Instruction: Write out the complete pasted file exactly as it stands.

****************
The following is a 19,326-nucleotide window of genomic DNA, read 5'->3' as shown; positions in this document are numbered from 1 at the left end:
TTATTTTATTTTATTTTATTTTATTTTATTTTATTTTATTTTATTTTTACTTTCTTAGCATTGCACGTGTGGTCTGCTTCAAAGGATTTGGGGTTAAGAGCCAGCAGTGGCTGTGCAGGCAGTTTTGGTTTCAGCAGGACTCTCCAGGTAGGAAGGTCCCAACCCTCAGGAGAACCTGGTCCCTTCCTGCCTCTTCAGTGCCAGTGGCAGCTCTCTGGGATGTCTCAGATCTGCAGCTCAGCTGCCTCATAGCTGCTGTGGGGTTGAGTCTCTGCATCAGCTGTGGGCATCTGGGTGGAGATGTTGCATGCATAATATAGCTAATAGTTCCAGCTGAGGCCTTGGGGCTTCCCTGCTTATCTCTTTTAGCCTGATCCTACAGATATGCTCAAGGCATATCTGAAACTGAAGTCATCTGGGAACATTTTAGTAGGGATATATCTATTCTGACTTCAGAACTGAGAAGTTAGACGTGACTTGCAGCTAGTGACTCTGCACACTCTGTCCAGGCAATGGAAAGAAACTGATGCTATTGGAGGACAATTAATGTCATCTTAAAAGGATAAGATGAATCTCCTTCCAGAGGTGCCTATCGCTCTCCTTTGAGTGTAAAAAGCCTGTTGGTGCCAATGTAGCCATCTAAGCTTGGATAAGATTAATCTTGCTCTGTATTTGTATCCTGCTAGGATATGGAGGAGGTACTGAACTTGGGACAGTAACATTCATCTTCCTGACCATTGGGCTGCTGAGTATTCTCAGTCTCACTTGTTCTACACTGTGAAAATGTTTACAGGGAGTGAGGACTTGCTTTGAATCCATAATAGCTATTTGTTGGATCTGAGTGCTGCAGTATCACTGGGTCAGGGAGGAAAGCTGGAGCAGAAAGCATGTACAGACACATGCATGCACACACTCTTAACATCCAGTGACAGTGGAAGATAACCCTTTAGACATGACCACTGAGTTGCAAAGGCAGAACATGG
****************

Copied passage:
The following is a 19,326-nucleotide window of genomic DNA, read 5'->3' as shown; positions in this document are numbered from 1 at the left end:
TTATTTTATTTTATTTTATTTTATTTTATTTTATTTTATTTTATTTTTACTTTCTTAGCATTGCACGTGTGGTCTGCTTCAAAGGATTTGGGGTTAAGAGCCAGCAGTGGCTGTGCAGGCAGTTTTGGTTTCAGCAGGACTCTCCAGGTAGGAAGGTCCCAACCCTCAGGAGAACCTGGTCCCTTCCTGCCTCTTCAGTGCCAGTGGCAGCTCTCTGGGATGTCTCAGATCTGCAGCTCAGCTGCCTCATAGCTGCTGTGGGGTTGAGTCTCTGCATCAGCTGTGGGCATCTGGGTGGAGATGTTGCATGCATAATATAGCTAATAGTTCCAGCTGAGGCCTTGGGGCTTCCCTGCTTATCTCTTTTAGCCTGATCCTACAGATATGCTCAAGGCATATCTGAAACTGAAGTCATCTGGGAACATTTTAGTAGGGATATATCTATTCTGACTTCAGAACTGAGAAGTTAGACGTGACTTGCAGCTAGTGACTCTGCACACTCTGTCCAGGCAATGGAAAGAAACTGATGCTATTGGAGGACAATTAATGTCATCTTAAAAGGATAAGATGAATCTCCTTCCAGAGGTGCCTATCGCTCTCCTTTGAGTGTAAAAAGCCTGTTGGTGCCAATGTAGCCATCTAAGCTTGGATAAGATTAATCTTGCTCTGTATTTGTATCCTGCTAGGATATGGAGGAGGTACTGAACTTGGGACAGTAACATTCATCTTCCTGACCATTGGGCTGCTGAGTATTCTCAGTCTCACTTGTTCTACACTGTGAAAATGTTTACAGGGAGTGAGGACTTGCTTTGAATCCATAATAGCTATTTGTTGGATCTGAGTGCTGCAGTATCACTGGGTCAGGGAGGAAAGCTGGAGCAGAAAGCATGTACAGACACATGCATGCACACACTCTTAACATCCAGTGACAGTGGAAGATAACCCTTTAGACATGACCACTGAGTTGCAAAGGCAGAACATGG